Sharon Rice: I’m pleased to welcome guest blogger Jason Wheeler, CPIM, CSCP, to “Think Supply Chain.” Wheeler is Process Improvement Engineer, Warehouse Operations for Roche Diagnostics Operations and the APICS chair-elect.
I recently heard the term “reverse innovation” used during a discussion at work. Not being familiar with the concept, I quickly did a little research to find out more about it. The broad definition means goods are developed as inexpensive models to meet the needs of developing nations and, then, repackaged as low-cost innovative goods for Western buyers.
Wanting to learn more, I began looking for articles or a book that could provide more insight on the topic. A quick search brought up “Reverse Innovation: Create Far From Home, Win Everywhere,” written by two Dartmouth professors, Vijay Govindarajan and Chris Trimble. The book provides a better understanding of the concept while also discussing why large corporations have struggled with this idea.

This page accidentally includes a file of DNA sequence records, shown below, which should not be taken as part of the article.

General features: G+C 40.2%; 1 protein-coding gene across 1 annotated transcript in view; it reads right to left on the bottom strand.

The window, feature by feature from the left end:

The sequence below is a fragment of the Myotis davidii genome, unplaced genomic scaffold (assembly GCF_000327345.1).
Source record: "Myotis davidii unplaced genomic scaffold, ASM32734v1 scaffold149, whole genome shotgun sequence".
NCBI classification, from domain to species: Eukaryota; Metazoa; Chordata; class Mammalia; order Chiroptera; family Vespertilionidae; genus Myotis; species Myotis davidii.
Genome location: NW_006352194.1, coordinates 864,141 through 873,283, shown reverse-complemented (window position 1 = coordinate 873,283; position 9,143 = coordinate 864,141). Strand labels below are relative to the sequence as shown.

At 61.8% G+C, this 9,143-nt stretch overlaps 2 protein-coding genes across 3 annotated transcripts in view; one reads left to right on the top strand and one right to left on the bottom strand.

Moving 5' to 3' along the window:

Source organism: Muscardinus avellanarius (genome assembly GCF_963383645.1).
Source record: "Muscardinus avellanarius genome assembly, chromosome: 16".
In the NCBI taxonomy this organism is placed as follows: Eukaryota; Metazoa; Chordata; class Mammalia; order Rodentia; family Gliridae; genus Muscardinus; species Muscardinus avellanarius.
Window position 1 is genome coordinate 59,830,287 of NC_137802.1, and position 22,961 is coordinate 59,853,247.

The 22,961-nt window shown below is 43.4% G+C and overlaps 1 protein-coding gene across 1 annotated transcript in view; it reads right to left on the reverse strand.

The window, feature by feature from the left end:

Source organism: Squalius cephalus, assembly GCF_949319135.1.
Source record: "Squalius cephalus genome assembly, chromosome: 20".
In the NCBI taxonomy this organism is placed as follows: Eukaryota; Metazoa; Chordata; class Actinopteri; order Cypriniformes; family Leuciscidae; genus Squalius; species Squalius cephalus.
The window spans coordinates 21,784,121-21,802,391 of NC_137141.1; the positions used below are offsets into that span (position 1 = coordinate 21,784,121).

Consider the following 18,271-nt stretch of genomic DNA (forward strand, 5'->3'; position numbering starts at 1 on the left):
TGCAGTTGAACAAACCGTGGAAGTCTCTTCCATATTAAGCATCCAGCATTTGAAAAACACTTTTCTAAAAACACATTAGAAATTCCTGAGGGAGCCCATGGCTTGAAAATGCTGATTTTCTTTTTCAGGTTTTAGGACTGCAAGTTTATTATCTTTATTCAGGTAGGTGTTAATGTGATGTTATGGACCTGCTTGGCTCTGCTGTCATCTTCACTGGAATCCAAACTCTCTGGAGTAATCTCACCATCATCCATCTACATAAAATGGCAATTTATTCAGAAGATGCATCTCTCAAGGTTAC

Using the reverse innovation mindset, GE designed a portable, low-cost ultrasound machine that could be used in rural China. That same product now is used in many ambulances right here in the United States. GE went on to use the same process to design a low-cost portable electrocardiogram (ECG) unit for rural India. After the initial unit was completed, GE designed additional products with some minor enhancements. Similar to the portable ultrasounds, visiting nurses and primary care doctors are able to use the ECG units at rural clinics that could not afford the high-end units.
Where are some other areas where reverse innovation might be put to use? How might it be applied to improve supply chain and operations management?